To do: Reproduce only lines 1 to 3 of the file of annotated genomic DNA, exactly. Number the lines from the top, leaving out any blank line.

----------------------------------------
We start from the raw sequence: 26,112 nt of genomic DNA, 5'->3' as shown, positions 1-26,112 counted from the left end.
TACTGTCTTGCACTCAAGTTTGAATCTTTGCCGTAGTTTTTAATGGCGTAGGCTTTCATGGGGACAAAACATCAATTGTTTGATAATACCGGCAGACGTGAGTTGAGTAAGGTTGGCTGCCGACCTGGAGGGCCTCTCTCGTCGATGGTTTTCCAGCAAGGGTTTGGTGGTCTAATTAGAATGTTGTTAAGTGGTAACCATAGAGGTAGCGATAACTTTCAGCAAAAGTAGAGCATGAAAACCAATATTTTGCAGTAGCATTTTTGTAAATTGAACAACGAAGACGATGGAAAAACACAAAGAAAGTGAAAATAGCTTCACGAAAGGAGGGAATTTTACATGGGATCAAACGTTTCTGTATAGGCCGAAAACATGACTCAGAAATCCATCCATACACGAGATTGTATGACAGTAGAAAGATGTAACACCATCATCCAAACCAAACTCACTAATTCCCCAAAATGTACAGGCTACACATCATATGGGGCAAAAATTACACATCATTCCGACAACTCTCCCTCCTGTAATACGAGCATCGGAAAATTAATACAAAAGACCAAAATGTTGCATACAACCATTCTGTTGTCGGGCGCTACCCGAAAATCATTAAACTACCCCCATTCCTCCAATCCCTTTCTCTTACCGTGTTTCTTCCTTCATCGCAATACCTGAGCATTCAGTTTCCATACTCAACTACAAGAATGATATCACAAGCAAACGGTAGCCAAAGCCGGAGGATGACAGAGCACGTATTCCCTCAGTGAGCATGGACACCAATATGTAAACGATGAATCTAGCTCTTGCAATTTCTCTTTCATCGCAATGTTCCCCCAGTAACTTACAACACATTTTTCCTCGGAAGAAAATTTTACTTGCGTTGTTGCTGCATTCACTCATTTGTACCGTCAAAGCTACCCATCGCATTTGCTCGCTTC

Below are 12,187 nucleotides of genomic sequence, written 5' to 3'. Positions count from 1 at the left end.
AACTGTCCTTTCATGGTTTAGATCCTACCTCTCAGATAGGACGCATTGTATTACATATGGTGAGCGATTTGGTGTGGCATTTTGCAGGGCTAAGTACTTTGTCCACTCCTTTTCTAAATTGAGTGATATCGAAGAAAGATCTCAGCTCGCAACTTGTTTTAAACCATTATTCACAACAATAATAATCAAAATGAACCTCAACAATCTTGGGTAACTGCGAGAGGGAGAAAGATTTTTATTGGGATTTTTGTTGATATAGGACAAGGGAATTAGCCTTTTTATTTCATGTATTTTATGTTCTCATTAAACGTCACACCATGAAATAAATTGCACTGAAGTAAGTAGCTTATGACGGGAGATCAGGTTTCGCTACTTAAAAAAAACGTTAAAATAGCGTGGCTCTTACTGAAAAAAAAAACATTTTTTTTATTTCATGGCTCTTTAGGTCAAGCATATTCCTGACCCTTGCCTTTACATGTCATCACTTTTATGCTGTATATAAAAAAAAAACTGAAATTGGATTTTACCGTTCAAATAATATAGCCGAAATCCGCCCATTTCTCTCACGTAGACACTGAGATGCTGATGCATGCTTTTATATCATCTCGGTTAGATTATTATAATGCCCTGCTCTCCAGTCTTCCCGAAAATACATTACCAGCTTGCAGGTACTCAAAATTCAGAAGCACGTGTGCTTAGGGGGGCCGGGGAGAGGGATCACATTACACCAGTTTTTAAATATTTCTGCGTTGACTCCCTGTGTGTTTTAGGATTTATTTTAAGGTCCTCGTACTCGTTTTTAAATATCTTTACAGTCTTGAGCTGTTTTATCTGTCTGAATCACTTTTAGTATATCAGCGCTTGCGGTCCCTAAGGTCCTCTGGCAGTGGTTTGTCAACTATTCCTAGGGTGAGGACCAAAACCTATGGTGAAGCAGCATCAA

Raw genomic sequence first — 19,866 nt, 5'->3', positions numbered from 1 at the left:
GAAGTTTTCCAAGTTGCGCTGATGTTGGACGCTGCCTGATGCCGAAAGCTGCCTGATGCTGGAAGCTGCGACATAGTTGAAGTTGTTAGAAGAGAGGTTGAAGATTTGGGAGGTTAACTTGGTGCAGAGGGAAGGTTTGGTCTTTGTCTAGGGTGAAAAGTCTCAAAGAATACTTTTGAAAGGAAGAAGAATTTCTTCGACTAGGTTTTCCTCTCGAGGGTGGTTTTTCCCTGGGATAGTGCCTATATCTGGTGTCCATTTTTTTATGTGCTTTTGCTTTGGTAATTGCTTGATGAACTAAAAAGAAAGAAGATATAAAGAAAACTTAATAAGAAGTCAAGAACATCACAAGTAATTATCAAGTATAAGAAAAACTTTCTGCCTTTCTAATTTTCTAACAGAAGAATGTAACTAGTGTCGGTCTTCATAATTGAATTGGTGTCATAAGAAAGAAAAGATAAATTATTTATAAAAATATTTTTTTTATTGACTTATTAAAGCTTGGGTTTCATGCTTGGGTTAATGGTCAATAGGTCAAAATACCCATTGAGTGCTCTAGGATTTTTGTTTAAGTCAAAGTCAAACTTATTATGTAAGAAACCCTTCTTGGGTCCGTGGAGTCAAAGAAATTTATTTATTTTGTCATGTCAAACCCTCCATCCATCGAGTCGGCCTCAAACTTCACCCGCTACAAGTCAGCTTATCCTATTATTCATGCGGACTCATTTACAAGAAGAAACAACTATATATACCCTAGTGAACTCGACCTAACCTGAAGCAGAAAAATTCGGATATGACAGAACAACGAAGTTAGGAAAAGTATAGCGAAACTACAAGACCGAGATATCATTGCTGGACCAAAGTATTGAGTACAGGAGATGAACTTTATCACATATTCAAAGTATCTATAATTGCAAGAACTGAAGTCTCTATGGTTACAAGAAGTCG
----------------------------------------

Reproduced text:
We start from the raw sequence: 26,112 nt of genomic DNA, 5'->3' as shown, positions 1-26,112 counted from the left end.
TACTGTCTTGCACTCAAGTTTGAATCTTTGCCGTAGTTTTTAATGGCGTAGGCTTTCATGGGGACAAAACATCAATTGTTTGATAATACCGGCAGACGTGAGTTGAGTAAGGTTGGCTGCCGACCTGGAGGGCCTCTCTCGTCGATGGTTTTCCAGCAAGGGTTTGGTGGTCTAATTAGAATGTTGTTAAGTGGTAACCATAGAGGTAGCGATAACTTTCAGCAAAAGTAGAGCATGAAAACCAATATTTTGCAGTAGCATTTTTGTAAATTGAACAACGAAGACGATGGAAAAACACAAAGAAAGTGAAAATAGCTTCACGAAAGGAGGGAATTTTACATGGGATCAAACGTTTCTGTATAGGCCGAAAACATGACTCAGAAATCCATCCATACACGAGATTGTATGACAGTAGAAAGATGTAACACCATCATCCAAACCAAACTCACTAATTCCCCAAAATGTACAGGCTACACATCATATGGGGCAAAAATTACACATCATTCCGACAACTCTCCCTCCTGTAATACGAGCATCGGAAAATTAATACAAAAGACCAAAATGTTGCATACAACCATTCTGTTGTCGGGCGCTACCCGAAAATCATTAAACTACCCCCATTCCTCCAATCCCTTTCTCTTACCGTGTTTCTTCCTTCATCGCAATACCTGAGCATTCAGTTTCCATACTCAACTACAAGAATGATATCACAAGCAAACGGTAGCCAAAGCCGGAGGATGACAGAGCACGTATTCCCTCAGTGAGCATGGACACCAATATGTAAACGATGAATCTAGCTCTTGCAATTTCTCTTTCATCGCAATGTTCCCCCAGTAACTTACAACACATTTTTCCTCGGAAGAAAATTTTACTTGCGTTGTTGCTGCATTCACTCATTTGTACCGTCAAAGCTACCCATCGCATTTGCTCGCTTC

Below are 12,187 nucleotides of genomic sequence, written 5' to 3'. Positions count from 1 at the left end.